Apple Responds To eBook Conspiracy Charges, Blames Publishers

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According to Reuters, US authorities have called Apple out for collusion with electronic book publishers, saying that the Cupertino-based company conspired with publishers to raise eBook prices when negotiating iBooks by playing them all against each other and against rival eBook retailer, Amazon.

The US Justice Department accused Apple of price fixing in April 2012 in relation to Apple’s negotiations with five publishers when it was launching the iPad in early 2010. The Justice Department has settled out of court with each of the publishers, which included HarperCollins, Simon & Schuster, Hachette Book Group, Macmillan, and Pearson’s Penguin Group.

Apple’s filing, released today but dated April 26, says that the major publishers were battling Amazon over the Seattle-based retailer’s practice of selling eBooks at a much lower price than the publishers wanted. Apple claims that the publishers had already decided to stop Amazon by eliminating wholesale discounts on eBooks and to sell hardcover books in physical book stores first (a practice called windowing).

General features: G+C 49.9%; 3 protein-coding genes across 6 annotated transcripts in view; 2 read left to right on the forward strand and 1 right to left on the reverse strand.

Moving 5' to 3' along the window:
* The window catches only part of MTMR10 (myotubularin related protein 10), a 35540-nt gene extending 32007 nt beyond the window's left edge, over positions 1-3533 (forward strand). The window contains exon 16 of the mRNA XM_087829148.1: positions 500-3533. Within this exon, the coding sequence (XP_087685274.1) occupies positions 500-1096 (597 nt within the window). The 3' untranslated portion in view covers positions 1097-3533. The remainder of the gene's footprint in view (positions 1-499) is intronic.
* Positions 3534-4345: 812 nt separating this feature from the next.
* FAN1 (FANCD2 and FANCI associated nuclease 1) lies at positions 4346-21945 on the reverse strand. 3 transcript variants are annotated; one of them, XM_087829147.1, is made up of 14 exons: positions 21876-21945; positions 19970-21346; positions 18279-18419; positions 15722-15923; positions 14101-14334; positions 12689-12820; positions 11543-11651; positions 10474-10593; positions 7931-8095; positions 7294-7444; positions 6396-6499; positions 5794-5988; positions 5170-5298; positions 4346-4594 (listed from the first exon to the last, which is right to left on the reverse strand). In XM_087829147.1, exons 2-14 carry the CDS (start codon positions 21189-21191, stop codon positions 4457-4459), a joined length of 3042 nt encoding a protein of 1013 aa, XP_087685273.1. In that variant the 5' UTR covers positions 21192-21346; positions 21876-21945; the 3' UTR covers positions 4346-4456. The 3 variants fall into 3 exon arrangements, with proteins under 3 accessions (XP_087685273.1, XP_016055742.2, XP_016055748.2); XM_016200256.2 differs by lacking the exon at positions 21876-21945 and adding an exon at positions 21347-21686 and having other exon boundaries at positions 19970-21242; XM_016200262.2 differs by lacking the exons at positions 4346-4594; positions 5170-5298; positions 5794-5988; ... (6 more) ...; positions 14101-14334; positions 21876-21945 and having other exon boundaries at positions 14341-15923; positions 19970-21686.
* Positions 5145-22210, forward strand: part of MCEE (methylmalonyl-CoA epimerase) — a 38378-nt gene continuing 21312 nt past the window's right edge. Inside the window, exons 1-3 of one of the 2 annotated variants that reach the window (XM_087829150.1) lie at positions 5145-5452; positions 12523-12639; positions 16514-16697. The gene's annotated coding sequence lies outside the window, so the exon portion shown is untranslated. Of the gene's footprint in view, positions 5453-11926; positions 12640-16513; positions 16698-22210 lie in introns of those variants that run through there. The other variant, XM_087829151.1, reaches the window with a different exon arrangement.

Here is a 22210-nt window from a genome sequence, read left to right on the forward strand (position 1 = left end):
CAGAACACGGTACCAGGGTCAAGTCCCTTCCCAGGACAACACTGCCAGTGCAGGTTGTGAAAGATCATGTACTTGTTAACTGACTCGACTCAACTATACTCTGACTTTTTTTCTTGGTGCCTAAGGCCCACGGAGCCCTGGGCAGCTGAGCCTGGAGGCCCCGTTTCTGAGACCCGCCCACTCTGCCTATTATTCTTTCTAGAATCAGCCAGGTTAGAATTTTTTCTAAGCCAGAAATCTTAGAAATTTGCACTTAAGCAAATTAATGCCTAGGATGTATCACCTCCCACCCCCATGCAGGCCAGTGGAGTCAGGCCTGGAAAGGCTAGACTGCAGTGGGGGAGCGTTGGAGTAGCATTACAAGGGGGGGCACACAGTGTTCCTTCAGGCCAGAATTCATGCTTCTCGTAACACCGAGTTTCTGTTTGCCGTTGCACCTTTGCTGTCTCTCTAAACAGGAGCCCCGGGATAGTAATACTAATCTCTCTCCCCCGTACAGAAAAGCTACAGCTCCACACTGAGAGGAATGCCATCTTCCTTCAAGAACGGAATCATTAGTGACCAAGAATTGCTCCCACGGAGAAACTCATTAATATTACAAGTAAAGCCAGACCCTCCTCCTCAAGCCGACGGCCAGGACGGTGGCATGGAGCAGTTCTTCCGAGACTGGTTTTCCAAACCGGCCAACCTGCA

According to the filing, when Apple approached publishers to set up what would eventually become iBooks, the publishers weren’t pleased with terms that included a 30 percent commission, a guarantee of not underselling Apple, and that publishers stop windowing. Each publisher, says Apple, had a different counterproposal.

“Early — and constant — points of negotiation and contention were over Apple’s price caps and 30 percent commission. After Apple sent draft agency agreements to each publisher CEO on January 11, each immediately opposed Apple’s price tiers and caps,” Apple said in an proposed filing with the court, a document that runs to 81 pages.

While the US Justice department charges that Apple and the named publishers drove eBook pricing up by an average of two to three dollars per book in early 2010, Apple claims that the launch of its original iPad helped drive an unexpected demand for eBooks, and that the average retail price for eBooks dropped about $.60 per book.

About the author

Rob LeFebvreAnchorage, Alaska-based freelance writer and editor Rob LeFebvre is Cult of Mac's Culture Editor. He has contributed to various tech, gaming and iOS sites, including 148Apps, VentureBeat, and Paste Magazine. Feel free to find Rob on Twitter @roblef

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